Dose-Response Effect of Consuming Commercially Available Eggs on Wintertime Serum 25-hydroxyvitamin D Concentrations in Young Australian Adults
Daly M R ,Ross DB ,Gianoudis J ,02 March 2022 ,Dose-Response Effect of Consuming Commercially Available Eggs on Wintertime
Serum 25-hydroxyvitamin D Concentrations in Young Australian Adults: A 12 week
Randomized Controlled Trial ,The Journal of Nutrition ,doi:https://academic.oup.com/jn/advance-article/doi/10.1093/jn/nxac044/6537…
Background: Vitamin D deficiency is a common health concern during winter. Eggs are one
of the few dietary rich sources of vitamin D, containing cholecalciferol (vitamin D3) and 25-
hydroxyvitamin D3 [25(OH)D3], with the latter reported to be five times more potent at
increasing serum 25(OH)D concentrations, the major circulating form of vitamin D. However,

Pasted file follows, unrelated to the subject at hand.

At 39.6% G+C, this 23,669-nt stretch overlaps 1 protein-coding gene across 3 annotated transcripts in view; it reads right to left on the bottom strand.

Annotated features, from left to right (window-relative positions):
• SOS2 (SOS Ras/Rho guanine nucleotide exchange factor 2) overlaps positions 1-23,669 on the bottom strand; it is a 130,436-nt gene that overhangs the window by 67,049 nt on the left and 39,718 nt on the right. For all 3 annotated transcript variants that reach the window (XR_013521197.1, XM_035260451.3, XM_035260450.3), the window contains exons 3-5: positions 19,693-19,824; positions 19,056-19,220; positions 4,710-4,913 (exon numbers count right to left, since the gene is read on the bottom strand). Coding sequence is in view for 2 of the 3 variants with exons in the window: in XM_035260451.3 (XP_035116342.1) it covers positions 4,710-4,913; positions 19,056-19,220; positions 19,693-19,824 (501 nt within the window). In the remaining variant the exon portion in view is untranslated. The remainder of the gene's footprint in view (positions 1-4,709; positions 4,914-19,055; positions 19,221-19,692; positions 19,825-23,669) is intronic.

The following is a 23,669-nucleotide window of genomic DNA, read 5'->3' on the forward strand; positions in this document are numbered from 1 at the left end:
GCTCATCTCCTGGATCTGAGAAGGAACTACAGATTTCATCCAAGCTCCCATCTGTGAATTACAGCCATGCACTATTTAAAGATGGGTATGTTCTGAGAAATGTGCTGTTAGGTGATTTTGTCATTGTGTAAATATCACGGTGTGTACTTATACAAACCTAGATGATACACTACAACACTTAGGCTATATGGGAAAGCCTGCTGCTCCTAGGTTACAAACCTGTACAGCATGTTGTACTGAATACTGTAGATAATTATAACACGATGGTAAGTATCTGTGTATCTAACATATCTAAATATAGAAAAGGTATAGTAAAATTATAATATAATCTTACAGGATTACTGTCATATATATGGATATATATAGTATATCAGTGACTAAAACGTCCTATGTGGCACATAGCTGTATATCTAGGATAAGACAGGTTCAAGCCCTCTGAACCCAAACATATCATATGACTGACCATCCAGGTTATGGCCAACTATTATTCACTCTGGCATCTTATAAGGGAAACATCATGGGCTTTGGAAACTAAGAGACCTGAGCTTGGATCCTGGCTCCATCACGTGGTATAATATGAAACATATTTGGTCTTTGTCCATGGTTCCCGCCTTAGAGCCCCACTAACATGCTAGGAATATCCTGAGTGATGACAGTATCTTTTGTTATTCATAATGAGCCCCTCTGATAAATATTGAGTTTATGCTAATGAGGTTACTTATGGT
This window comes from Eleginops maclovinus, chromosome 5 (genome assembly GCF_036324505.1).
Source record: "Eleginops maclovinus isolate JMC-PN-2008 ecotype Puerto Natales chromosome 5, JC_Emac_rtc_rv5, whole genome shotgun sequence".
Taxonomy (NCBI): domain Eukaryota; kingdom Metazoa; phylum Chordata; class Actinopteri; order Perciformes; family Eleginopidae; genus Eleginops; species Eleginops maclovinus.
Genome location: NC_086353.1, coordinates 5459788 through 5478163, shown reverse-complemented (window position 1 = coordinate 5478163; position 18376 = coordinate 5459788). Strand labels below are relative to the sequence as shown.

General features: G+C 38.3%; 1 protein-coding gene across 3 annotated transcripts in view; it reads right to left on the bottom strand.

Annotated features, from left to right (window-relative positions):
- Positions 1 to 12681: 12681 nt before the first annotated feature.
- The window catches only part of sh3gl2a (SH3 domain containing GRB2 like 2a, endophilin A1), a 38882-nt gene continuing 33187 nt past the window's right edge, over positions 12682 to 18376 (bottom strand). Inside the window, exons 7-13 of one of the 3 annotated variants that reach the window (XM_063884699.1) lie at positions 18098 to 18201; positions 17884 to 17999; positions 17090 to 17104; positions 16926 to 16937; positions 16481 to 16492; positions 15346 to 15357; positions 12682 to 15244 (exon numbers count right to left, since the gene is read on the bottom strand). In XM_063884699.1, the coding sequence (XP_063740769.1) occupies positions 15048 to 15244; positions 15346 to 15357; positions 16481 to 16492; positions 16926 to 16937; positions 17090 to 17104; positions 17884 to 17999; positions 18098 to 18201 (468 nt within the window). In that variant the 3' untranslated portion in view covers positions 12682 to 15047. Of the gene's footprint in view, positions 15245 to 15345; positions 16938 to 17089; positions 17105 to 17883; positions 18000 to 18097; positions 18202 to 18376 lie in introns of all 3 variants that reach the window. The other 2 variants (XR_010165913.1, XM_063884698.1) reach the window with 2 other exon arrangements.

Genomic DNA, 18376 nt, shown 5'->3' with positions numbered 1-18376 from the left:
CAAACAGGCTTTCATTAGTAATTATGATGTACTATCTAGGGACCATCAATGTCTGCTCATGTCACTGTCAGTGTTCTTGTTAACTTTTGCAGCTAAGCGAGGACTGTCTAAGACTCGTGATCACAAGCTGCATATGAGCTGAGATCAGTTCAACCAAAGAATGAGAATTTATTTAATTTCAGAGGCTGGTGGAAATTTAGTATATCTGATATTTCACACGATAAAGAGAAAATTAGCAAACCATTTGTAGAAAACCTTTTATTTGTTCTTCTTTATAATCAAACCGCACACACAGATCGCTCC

whether there is an optimal dose of eggs to increase or maintain 25(OH)D concentrations
during wintertime is not known.
Objective: To evaluate the dose-response effect of consuming 2, 7 or 12 commercially
available eggs/week on serum 25(OH)D concentrations during the autumn-winter months in
young adults. Secondary aims were to investigate changes in serum lipids, and the feasibility
(adherence) and acceptability to consuming the eggs.
Methods: In a 12-week, randomized controlled trial, 51 adults aged 25-40 years were
randomized to consume 2 eggs/week (control, n=17), 7 eggs/week (n=17) or 12 eggs/week
(n=17). Change in serum 25(OH)D was the primary outcome as assessed by LC/MS/MS.
Serum lipids were assessed using standard techniques and acceptability to consuming the eggs
Results: 42 (82%) participants completed the study. Mean adherence to the eggs was 83% for
controls, 86% for 7 eggs/week and 83% for 12 eggs/week. Mean (95%CI) serum 25(OH)D
concentrations did not change significantly in either the 7 eggs/week [-8.3 (-17.0, 0.4)
nmol/L] or 12 eggs/week [-7.2 (-18.6, 4.3) nmol/L] group, but decreased by 28.6 nmol/L (-
38.1, -18.9) in controls which led to a significant (P=0.003) between-group difference for the
change after 12 weeks. Serum lipids did not differ between the groups, and acceptability
profiles to consuming the eggs were positive and similar for all three groups.